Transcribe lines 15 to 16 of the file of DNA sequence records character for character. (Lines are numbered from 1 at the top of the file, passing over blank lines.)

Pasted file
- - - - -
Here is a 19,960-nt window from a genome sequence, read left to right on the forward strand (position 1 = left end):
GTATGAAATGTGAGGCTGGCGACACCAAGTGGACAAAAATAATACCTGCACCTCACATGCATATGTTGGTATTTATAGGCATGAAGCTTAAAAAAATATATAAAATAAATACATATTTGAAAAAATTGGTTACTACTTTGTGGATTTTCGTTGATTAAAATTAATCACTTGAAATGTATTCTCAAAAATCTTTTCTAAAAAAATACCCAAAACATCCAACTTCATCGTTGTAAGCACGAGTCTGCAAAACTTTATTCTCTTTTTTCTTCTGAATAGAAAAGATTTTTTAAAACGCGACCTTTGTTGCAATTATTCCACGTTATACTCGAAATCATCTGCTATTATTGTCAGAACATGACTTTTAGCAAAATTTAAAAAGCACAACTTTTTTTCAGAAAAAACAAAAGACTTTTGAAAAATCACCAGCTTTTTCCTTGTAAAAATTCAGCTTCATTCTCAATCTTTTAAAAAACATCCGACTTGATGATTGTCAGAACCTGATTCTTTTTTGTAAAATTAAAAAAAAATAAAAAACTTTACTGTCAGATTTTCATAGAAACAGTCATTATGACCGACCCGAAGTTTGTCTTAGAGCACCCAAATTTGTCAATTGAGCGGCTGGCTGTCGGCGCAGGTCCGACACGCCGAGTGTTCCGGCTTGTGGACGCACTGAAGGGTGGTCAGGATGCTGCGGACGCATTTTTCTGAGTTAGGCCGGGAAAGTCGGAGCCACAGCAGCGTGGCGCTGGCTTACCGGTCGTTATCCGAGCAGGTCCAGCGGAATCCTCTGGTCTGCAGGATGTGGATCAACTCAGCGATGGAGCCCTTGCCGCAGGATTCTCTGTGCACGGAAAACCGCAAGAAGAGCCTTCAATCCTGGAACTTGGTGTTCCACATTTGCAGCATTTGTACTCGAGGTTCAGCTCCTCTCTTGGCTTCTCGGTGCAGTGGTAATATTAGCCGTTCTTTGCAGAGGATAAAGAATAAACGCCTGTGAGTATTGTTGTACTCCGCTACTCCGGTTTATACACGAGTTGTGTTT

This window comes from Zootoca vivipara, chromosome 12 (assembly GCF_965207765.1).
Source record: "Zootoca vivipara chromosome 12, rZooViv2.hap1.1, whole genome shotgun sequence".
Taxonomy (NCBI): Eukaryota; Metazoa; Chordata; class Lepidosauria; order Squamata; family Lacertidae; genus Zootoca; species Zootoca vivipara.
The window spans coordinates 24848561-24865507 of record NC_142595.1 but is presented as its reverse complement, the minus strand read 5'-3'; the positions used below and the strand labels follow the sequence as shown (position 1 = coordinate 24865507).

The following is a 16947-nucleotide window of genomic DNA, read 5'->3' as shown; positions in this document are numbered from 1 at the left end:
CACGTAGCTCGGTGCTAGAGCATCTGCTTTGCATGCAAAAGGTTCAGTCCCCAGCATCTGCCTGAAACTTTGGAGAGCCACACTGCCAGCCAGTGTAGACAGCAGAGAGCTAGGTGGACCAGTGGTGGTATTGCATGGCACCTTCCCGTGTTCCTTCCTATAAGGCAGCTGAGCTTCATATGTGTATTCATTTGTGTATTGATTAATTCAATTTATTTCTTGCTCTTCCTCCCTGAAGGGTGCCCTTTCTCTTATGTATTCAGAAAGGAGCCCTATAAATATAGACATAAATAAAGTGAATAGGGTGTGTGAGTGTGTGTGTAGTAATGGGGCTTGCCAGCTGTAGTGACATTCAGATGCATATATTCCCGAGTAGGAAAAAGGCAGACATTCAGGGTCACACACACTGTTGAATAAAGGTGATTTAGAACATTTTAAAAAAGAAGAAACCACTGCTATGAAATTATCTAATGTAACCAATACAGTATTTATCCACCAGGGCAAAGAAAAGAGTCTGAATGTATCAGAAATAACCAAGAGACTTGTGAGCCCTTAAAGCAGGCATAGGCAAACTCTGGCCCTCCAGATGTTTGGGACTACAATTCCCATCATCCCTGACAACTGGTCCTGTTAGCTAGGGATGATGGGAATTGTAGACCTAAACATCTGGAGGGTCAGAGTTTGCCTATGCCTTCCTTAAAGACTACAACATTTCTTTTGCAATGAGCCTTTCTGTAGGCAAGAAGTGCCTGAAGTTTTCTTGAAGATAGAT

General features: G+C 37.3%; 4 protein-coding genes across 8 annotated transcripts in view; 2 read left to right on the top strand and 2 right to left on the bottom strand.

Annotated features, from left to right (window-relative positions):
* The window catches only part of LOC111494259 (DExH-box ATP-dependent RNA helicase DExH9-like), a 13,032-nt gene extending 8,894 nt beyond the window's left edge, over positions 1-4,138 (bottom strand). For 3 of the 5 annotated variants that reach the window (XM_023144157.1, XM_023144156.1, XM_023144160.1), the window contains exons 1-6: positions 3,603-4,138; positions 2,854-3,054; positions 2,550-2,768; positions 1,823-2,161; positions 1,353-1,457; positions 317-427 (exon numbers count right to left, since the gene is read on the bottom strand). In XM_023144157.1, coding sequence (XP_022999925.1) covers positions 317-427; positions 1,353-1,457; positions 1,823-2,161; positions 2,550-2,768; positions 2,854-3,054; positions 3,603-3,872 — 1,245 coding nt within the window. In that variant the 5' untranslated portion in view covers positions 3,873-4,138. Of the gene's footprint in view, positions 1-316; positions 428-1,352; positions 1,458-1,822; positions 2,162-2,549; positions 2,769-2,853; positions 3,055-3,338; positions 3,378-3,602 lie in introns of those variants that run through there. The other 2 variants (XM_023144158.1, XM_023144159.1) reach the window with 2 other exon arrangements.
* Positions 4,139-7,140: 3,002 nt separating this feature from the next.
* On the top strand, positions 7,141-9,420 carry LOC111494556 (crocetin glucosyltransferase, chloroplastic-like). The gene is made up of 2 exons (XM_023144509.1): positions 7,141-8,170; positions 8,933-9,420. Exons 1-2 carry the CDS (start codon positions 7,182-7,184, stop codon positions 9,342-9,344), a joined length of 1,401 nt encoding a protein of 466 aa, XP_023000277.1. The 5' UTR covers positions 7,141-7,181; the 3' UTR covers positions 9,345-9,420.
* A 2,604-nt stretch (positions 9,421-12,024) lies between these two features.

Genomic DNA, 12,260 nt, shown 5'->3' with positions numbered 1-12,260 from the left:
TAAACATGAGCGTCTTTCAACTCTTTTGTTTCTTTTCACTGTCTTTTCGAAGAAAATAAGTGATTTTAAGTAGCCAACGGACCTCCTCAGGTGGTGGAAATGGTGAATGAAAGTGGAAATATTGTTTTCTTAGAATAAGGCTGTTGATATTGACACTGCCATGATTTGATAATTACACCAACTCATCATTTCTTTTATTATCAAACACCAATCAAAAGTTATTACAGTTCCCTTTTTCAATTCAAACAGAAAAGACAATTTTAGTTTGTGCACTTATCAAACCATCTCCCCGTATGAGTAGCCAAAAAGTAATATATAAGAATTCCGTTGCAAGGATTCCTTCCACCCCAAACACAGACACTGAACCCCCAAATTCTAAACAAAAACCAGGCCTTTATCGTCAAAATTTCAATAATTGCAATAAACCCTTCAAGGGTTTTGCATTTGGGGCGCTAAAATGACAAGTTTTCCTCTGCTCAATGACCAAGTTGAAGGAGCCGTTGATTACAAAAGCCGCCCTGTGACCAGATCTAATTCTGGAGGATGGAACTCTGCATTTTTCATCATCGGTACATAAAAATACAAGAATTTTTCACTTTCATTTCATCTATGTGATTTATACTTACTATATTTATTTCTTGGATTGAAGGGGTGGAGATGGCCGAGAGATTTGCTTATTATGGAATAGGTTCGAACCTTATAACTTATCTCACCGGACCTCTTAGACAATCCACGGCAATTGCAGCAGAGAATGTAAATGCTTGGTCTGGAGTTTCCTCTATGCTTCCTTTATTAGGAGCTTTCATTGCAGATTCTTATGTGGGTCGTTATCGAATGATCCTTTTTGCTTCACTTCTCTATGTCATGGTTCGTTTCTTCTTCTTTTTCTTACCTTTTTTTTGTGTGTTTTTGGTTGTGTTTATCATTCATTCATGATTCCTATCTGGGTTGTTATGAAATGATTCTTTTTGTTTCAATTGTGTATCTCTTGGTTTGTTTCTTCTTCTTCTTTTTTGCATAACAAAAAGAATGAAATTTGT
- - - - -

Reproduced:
Genomic DNA, 12,260 nt, shown 5'->3' with positions numbered 1-12,260 from the left:
TAAACATGAGCGTCTTTCAACTCTTTTGTTTCTTTTCACTGTCTTTTCGAAGAAAATAAGTGATTTTAAGTAGCCAACGGACCTCCTCAGGTGGTGGAAATGGTGAATGAAAGTGGAAATATTGTTTTCTTAGAATAAGGCTGTTGATATTGACACTGCCATGATTTGATAATTACACCAACTCATCATTTCTTTTATTATCAAACACCAATCAAAAGTTATTACAGTTCCCTTTTTCAATTCAAACAGAAAAGACAATTTTAGTTTGTGCACTTATCAAACCATCTCCCCGTATGAGTAGCCAAAAAGTAATATATAAGAATTCCGTTGCAAGGATTCCTTCCACCCCAAACACAGACACTGAACCCCCAAATTCTAAACAAAAACCAGGCCTTTATCGTCAAAATTTCAATAATTGCAATAAACCCTTCAAGGGTTTTGCATTTGGGGCGCTAAAATGACAAGTTTTCCTCTGCTCAATGACCAAGTTGAAGGAGCCGTTGATTACAAAAGCCGCCCTGTGACCAGATCTAATTCTGGAGGATGGAACTCTGCATTTTTCATCATCGGTACATAAAAATACAAGAATTTTTCACTTTCATTTCATCTATGTGATTTATACTTACTATATTTATTTCTTGGATTGAAGGGGTGGAGATGGCCGAGAGATTTGCTTATTATGGAATAGGTTCGAACCTTATAACTTATCTCACCGGACCTCTTAGACAATCCACGGCAATTGCAGCAGAGAATGTAAATGCTTGGTCTGGAGTTTCCTCTATGCTTCCTTTATTAGGAGCTTTCATTGCAGATTCTTATGTGGGTCGTTATCGAATGATCCTTTTTGCTTCACTTCTCTATGTCATGGTTCGTTTCTTCTTCTTTTTCTTACCTTTTTTTTGTGTGTTTTTGGTTGTGTTTATCATTCATTCATGATTCCTATCTGGGTTGTTATGAAATGATTCTTTTTGTTTCAATTGTGTATCTCTTGGTTTGTTTCTTCTTCTTCTTTTTTGCATAACAAAAAGAATGAAATTTGT